April has come to our Clay County Hills,
Bringing wildflowers and bright daffodils
Dandelions like gold polka dots
Brighten the lawn and each grassy spot.
Apple blossoms are showing pink,
Robin, wren and bobolink
Echo across our peaceful hills,
And just at dusk sing the whippoorwills.
Just like the flowers in springtime that bloom,
Jesus one day arose from the tomb
Leaving for us a promise so true,
Someday we’ll live on the earth made new.
Springtime is proving, yes, there is a God
Bringing new life to the earthly sod.
A hope that is reaching beyond the grave,
Our risen Lord is ready to save.
So as the flowers we’ll rise from clay
To live with Jesus forever and aye.
Never again to suffer nor die
We’ll live with Jesus someday by and by.
So–April keep spreading your beauty around,
Beautiful flowers burst forth from the ground.
Yet all this beauty can never compare
With the Heavenly home with Jesus to share.
By Eva Samples King
My Aunt Eva was an accomplished poet and writer, and her essays about “Harmony Hills” were printed for years in the county paper, “The Clay County Free Press”. I like to think that her blood runs in my veins.
April is spreading her glory once again in our hills. Redbud is blooming in masses of pink flowers, brightening the countryside in showy blooms. Like many of our spring offerings, redbud is not only a beautiful tree but offers wild food. The flowers can be sprinkled in a salad, and the “beans” or pods can be used in stir fries. They must be harvested when quite tender, or will be unpalatable. In fact, I fixed some one time that were past their prime, and they tasted like a mouthful of hay.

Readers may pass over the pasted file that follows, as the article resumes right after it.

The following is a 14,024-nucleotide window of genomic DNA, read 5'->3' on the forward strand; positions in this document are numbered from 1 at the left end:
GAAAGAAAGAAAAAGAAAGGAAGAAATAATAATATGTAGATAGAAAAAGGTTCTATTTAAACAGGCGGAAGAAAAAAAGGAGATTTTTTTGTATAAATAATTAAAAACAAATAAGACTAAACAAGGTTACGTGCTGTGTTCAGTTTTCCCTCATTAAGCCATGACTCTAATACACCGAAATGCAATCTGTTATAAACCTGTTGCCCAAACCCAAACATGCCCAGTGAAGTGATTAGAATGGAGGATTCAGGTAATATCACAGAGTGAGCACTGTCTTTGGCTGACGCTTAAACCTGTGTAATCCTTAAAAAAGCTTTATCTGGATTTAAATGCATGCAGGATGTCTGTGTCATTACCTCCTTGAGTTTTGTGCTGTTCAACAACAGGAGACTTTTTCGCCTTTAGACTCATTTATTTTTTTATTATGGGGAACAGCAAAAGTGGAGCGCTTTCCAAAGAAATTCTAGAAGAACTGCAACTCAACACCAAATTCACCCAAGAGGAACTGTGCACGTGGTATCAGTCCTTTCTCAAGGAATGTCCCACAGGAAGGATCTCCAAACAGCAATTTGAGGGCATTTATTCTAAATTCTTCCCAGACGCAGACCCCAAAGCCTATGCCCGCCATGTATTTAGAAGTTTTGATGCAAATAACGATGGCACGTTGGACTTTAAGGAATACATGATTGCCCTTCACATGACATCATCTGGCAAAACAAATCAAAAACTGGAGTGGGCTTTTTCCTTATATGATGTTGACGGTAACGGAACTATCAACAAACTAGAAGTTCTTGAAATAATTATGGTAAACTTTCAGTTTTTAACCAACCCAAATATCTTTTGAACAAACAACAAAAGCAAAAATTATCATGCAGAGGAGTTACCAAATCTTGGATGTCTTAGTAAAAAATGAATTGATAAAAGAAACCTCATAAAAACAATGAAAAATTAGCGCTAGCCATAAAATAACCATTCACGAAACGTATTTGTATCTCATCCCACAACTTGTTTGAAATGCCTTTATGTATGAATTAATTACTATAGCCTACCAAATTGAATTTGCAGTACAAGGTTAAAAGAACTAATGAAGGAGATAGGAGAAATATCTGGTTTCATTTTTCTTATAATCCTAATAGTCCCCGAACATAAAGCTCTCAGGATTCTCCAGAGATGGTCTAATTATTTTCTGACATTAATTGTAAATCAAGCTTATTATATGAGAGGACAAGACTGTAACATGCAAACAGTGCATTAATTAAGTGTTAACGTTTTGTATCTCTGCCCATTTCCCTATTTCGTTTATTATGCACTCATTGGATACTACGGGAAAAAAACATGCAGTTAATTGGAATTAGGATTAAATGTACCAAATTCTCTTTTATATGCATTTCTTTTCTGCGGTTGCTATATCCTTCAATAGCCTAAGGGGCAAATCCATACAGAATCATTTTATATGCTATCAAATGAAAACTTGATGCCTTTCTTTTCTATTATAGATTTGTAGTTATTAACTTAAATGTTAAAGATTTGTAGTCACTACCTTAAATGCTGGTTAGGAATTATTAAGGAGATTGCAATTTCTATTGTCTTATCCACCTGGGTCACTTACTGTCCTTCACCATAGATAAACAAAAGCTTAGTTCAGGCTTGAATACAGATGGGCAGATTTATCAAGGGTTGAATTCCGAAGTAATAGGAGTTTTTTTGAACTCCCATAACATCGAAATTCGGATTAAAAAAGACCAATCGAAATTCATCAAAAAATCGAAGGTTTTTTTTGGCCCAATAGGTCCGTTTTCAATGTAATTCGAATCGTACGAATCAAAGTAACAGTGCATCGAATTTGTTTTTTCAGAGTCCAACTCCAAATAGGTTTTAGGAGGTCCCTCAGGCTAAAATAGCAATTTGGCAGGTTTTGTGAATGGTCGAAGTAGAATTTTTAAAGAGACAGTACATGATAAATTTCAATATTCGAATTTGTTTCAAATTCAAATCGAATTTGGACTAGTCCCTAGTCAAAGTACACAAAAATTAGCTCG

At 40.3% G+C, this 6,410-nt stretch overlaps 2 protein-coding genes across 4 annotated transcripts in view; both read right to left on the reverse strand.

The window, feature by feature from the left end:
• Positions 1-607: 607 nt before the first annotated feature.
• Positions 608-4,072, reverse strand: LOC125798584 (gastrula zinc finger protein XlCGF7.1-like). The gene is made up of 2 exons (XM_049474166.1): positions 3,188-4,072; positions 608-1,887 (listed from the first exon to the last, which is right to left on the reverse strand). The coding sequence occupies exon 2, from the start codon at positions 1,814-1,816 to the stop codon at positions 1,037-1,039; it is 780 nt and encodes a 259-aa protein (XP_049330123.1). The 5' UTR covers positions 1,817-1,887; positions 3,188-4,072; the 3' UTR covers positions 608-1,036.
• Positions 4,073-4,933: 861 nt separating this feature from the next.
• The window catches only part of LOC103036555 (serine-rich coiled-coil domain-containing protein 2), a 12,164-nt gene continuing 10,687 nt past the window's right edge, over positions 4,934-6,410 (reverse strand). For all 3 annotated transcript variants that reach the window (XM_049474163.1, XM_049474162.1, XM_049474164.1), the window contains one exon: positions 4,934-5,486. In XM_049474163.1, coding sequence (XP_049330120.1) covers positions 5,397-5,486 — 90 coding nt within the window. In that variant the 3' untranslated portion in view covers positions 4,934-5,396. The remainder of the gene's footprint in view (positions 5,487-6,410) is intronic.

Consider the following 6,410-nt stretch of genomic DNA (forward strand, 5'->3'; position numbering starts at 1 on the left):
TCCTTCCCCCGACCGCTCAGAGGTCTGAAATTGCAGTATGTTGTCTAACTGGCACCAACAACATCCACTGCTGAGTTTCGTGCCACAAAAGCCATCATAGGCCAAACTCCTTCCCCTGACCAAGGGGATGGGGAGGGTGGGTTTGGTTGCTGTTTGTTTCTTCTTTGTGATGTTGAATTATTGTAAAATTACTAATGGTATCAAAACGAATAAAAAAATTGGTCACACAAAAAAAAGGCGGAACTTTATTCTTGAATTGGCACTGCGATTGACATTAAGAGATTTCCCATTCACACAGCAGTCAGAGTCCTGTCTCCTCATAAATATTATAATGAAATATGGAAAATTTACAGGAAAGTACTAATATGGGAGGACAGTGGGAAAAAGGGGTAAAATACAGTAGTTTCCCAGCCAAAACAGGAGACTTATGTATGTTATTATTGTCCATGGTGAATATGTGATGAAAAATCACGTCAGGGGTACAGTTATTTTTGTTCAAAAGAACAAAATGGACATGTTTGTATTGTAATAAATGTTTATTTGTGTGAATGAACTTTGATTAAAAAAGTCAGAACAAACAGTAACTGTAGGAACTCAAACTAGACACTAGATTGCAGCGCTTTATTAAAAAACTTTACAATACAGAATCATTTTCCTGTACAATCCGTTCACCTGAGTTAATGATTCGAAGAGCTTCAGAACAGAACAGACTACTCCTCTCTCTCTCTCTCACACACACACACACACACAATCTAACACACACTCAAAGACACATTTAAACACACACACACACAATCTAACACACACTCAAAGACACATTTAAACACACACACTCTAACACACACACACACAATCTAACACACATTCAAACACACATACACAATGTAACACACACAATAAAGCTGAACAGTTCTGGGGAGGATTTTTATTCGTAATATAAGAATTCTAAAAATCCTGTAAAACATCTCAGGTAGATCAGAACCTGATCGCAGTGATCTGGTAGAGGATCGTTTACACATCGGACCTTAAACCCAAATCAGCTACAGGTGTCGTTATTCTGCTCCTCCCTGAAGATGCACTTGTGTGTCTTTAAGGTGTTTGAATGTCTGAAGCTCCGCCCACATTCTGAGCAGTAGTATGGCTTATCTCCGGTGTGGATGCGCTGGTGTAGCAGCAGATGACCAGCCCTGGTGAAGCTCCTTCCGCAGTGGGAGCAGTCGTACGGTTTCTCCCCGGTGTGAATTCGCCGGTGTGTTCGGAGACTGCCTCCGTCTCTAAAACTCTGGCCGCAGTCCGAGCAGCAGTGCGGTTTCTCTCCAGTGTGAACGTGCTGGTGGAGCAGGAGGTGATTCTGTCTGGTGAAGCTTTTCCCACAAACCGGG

This showy tree is also called “Judas-tree” because of an old legend that Judas Iscariot (who betrayed Jesus) hanged himself on the related tree of western Asia and southern Europe, after which the white flowers turned red with shame or blood.
Here is a recipe using redbud pods, which can also be incorporated into a stir fry dish using other vegetables.
2 cups young seedpods, washed and well drained
1 clove wild garlic, sliced
¼ cup oil
Soy sauce to taste
Stir-fry seedpods and garlic in hot oil for ten minutes, until they begin to brown just lightly. Sprinkle with as much soy sauce as you like; serve over brown rice. Goes well with fish.
We had our first ramp dinner yesterday and it was lovely. Ramps (or wild leeks) are a longed-for spring delicacy in our home and we relish them. Some folks despise them, and it is a certainty that you either love them or hate them. Although their reputation is smelly, as a matter of fact these onion-like plants are surprisingly mild. Although I have lots of ramp recipes, we like them simply cooked with bacon and eggs. My father loved a ramp and cheese sandwich, but when eaten raw, they are pretty loud.
Spring is such a fruitful time in the mountains, with wild morels now being spotted. So far, the early black ones are the ones we have found, with the larger yellow ones yet to appear. Whether you call them “muggles” or “Molly Moochers” or even “merkles” as we do, they are one of the most sought after wild food in our hills. They are simply delicious when called by any name.